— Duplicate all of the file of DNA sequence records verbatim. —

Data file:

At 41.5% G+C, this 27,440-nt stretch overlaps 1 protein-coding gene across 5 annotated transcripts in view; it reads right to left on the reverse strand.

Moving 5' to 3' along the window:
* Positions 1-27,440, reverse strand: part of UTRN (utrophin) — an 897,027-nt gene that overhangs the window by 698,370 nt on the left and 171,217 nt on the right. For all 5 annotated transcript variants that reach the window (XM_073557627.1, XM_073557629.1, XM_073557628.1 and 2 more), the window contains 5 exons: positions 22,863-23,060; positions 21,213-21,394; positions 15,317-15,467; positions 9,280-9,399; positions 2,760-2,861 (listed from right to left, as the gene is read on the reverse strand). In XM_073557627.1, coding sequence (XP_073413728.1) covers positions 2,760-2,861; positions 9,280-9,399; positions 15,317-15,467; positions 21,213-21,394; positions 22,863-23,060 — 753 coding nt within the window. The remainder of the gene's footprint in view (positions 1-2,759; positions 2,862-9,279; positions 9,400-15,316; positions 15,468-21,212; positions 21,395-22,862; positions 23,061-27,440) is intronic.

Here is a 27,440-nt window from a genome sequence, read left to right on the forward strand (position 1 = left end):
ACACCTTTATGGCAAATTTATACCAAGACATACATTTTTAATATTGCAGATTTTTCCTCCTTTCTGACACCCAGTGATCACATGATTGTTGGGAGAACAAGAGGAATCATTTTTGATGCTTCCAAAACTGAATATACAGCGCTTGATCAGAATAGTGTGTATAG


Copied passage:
At 41.5% G+C, this 27,440-nt stretch overlaps 1 protein-coding gene across 5 annotated transcripts in view; it reads right to left on the reverse strand.

Moving 5' to 3' along the window:
* Positions 1-27,440, reverse strand: part of UTRN (utrophin) — an 897,027-nt gene that overhangs the window by 698,370 nt on the left and 171,217 nt on the right. For all 5 annotated transcript variants that reach the window (XM_073557627.1, XM_073557629.1, XM_073557628.1 and 2 more), the window contains 5 exons: positions 22,863-23,060; positions 21,213-21,394; positions 15,317-15,467; positions 9,280-9,399; positions 2,760-2,861 (listed from right to left, as the gene is read on the reverse strand). In XM_073557627.1, coding sequence (XP_073413728.1) covers positions 2,760-2,861; positions 9,280-9,399; positions 15,317-15,467; positions 21,213-21,394; positions 22,863-23,060 — 753 coding nt within the window. The remainder of the gene's footprint in view (positions 1-2,759; positions 2,862-9,279; positions 9,400-15,316; positions 15,468-21,212; positions 21,395-22,862; positions 23,061-27,440) is intronic.

Here is a 27,440-nt window from a genome sequence, read left to right on the forward strand (position 1 = left end):
ACACCTTTATGGCAAATTTATACCAAGACATACATTTTTAATATTGCAGATTTTTCCTCCTTTCTGACACCCAGTGATCACATGATTGTTGGGAGAACAAGAGGAATCATTTTTGATGCTTCCAAAACTGAATATACAGCGCTTGATCAGAATAGTGTGTATAG